HOME      •      SEARCH      •      EMAIL    •     ABOUT


Family Bignoniaceae
Krus-krusan
Crescentia alata HBK .
GOURD TREE

Scientific names Common names
Crescentia alata Kunth Krus-krusan (Tag.)
Crescentia ternata Sessé & Moc. Gourd tree (Engl.)
Crescentia trifolia Blanco Jicaro (Engl.)
Otophora paradoxa Blume Mexican calabash (Engl.)
Parmentiera alata (Kunth) Miers Winged calabash (Engl.)
Pteromischus alatus (Kunth) Pichon  
Crescentia alata Kunth is an accepted name The Plant List

Other vernacular names
MEXICO: Tecomate.
SPANISH: Hoja cruz.

Botany
Krus-krusan is a small tree, 3 to 6 meters high. Leaves occur in fascicles at the nodes of the branches. Leaves are striking in appearance, with its winged leaflike stalk, about 1 centimeter wide, at the tip of which are three leaflets, shorter than the leaflike petiole. Leaflets are broadest near the end, with a notched tip and a wedged-shaped base, 4 to 7 centimeters long, without individual stalks. Flowers are borne singly on the trunk, brownish and rank-scented. Calyx is split into two lobes, about 1.5 centimeters long. Corolla is somewhat bell-shaped, about 6 centimeters long, 4 centimeters wide, with 5 short lobes. Fruit is hard, rounded, and about 5 centimeters in diameter.

Distribution
- Occasionally cultivated for ornamental purposes in Rizal and Quezon Provinces.
- Introduced from Mexico during Spanish colonial times.

Constituents
- Analysis of the pulp yielded: mineral salts, fixed oil 8%, resin, glucose, tannic acid, peptic principles, dextrine and cellulose.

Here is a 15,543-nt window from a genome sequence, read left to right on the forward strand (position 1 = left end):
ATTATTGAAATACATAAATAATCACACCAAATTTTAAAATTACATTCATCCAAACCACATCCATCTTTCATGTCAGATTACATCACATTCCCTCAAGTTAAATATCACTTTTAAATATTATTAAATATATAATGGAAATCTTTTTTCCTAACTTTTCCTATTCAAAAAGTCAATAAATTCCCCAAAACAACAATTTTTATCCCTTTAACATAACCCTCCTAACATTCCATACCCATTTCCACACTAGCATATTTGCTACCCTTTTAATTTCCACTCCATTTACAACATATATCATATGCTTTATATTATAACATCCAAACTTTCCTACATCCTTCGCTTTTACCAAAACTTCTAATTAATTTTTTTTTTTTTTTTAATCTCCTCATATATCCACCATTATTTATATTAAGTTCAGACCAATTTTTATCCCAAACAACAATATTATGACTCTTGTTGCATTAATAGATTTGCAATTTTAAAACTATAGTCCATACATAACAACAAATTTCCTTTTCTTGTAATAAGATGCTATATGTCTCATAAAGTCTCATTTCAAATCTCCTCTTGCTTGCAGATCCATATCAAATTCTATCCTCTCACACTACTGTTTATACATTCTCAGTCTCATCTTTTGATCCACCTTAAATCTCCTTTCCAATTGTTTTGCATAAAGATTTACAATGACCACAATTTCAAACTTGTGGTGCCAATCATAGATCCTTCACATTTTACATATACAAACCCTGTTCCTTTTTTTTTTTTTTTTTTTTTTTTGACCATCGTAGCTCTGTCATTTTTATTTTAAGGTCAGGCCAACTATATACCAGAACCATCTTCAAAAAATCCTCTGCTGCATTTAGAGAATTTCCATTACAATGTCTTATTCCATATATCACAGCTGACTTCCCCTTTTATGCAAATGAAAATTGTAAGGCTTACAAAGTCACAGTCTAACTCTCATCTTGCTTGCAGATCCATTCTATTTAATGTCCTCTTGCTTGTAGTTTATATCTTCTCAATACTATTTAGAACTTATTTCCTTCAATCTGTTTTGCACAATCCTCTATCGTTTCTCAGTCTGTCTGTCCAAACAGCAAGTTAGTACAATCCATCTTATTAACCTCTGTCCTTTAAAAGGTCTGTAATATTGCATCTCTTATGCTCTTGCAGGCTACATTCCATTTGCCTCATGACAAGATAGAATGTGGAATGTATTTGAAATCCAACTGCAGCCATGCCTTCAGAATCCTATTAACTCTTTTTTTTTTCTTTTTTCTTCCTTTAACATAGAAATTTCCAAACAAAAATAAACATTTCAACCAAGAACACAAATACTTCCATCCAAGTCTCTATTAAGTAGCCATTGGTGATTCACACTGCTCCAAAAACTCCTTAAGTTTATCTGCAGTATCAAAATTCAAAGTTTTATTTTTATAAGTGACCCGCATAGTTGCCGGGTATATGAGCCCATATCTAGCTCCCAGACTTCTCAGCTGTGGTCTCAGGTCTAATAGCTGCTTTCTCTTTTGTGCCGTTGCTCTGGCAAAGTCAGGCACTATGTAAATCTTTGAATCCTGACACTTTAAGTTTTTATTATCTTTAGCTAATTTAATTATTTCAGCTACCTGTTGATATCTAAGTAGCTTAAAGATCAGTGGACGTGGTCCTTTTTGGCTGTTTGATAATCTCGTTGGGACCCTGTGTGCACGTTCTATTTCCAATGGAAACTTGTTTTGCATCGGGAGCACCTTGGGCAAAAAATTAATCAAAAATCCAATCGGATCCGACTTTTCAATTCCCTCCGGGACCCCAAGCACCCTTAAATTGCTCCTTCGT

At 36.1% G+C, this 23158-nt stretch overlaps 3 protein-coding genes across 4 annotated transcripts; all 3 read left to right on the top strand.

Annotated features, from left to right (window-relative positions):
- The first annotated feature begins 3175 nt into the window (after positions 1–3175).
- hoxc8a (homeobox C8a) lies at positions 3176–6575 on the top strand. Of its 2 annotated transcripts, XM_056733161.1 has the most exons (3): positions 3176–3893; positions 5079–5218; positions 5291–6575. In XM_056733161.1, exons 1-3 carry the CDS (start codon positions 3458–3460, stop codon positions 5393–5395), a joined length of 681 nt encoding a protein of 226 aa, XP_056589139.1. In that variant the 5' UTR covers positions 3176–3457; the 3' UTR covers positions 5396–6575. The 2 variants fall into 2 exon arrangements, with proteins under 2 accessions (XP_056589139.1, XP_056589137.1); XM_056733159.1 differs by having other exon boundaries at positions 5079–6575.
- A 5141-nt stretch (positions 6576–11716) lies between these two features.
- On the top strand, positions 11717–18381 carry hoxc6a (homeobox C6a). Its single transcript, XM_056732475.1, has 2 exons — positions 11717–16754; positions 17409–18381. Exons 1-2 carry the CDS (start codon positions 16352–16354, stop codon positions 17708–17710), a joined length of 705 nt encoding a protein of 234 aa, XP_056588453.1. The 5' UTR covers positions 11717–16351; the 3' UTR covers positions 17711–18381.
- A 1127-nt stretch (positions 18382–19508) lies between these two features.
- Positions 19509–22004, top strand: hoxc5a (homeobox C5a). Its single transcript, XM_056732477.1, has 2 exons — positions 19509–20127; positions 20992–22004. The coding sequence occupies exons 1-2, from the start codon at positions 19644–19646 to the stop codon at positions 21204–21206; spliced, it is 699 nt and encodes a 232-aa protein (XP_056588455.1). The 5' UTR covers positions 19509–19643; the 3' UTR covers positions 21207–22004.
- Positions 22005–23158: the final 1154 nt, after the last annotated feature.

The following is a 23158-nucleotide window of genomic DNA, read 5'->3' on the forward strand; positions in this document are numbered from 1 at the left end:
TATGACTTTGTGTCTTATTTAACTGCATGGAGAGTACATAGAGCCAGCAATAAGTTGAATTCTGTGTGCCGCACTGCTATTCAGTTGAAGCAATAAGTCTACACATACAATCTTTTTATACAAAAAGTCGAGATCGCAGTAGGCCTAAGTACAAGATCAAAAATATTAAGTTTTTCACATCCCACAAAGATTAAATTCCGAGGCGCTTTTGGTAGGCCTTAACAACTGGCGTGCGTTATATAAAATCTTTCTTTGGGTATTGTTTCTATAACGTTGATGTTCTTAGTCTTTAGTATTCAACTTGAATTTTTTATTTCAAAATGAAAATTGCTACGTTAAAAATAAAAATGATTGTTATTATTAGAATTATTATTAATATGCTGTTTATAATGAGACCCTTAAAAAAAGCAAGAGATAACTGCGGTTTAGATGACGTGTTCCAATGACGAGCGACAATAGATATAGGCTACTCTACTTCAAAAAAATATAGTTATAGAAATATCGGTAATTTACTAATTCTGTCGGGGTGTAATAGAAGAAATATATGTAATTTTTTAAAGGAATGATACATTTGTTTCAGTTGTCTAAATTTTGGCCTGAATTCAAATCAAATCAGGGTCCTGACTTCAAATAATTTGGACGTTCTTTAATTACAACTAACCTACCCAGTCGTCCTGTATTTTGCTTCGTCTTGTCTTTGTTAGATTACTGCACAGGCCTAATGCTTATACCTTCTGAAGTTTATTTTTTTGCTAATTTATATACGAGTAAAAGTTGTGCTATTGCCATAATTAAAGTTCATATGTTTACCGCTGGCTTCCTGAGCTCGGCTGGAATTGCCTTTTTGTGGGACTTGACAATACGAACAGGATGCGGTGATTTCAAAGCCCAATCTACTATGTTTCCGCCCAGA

- Study pulp of fruits of Crescentia alata isolated four new 11-nor-iridoids, 6beta,7beta,8alpha,10-tetrahydroxy-cis-2-oxabicyclo[4.3.0]nonan-3-one (1), 6beta,7beta,8alpha,10-tetra-p-hydroxybenzoyl-cis-2-oxabicyclo[4.3.0]nonan-3-one (2), 1beta,6beta,7alpha,8alpha,10-pentahydroxy-cis-2-oxabicyclo[4.3.0]nonane (3), and 6beta-hydroxy-2-oxabicyclo[4.3.0]Delta8-9-nonen-1-one (4). (1)
- Chemical evaluation of ensilaged fruit material material showed the meals to contain on average 17% crude fat, 11% crude fiber, and 18% crude protein. (3)
- Studies have yielded flavonols rutin, kaempferol 3-O-rutinoside, and kaempferol.
- Phytochemical study of leaves and bark yielded three compounds from the bark: a phenylpropanoid, 4-hydroxy-3-methoxybenzoic acid (vanillic acid); a triterpenoid, lupeol; and a flavonol glycoside, quercetin-3-rutinoside (rutin), and one compound from the leaves: a sterol, 24-ethyl-5,22-cholestadien-3-b-ol (stigmasterol). (see study below) (8)
- Fractionation of methanol extract yielded two flavonol glycosides: quercetin 3-O-alpha-L-rhamnopyranosyl-(1->6)-beta-D-glucopyranoside (rutin) (1), kaempferol 3-O-alpha-L-rhamnopyranosyl-(1->6)-beta-D-glucopyranoside (kaempferol 3-O-rutinoside) (2), and flavonol aglycone, kaempferol (3). (see study below) (9)

Properties
- Considered astringent, anti-hemorrhagic, pectoral.
- Studies have shown antimicrobial, antioxidant, bioinsecticidal properties.

Parts used
Leaves

Uses

Edibility
- Seeds are edible, high in protein, with a licorice-sweet taste. Used in Honduras, El Salvador and Nicaragua in making a horchata, Semilla de Jicaro. (4)
Folkloric
- Decoction of leaves employed as astringent and anti-hemorrhagic.
- Used for hemoptysis and dysentery.
- In Mexico, pulp taken internally as a pectoral and for diseases of the kidney.
- Pulp or decoction of leaves used for diarrhea.
- Decoction also used for hair growth or to prevent it from falling.
- In Guatemala, used for inflammation, respiratory diseases, fever and weight loss.


Studies
Iridoids:
Study yielded four new 11-nor-iridoids from the pulp of the fruits of Crescentia alata. (1)
Antimicrobial: Study of 18 crude extracts from six different plants evaluated for potential antimicrobial activity against S aureus, E faecalis, S pneumonia, S pyogenes, E coli and C albicans. The extracts of G oxyphyllum, G americanum and Crescentia alata possessed strong antimicrobial activity against the pathogens tested. (2)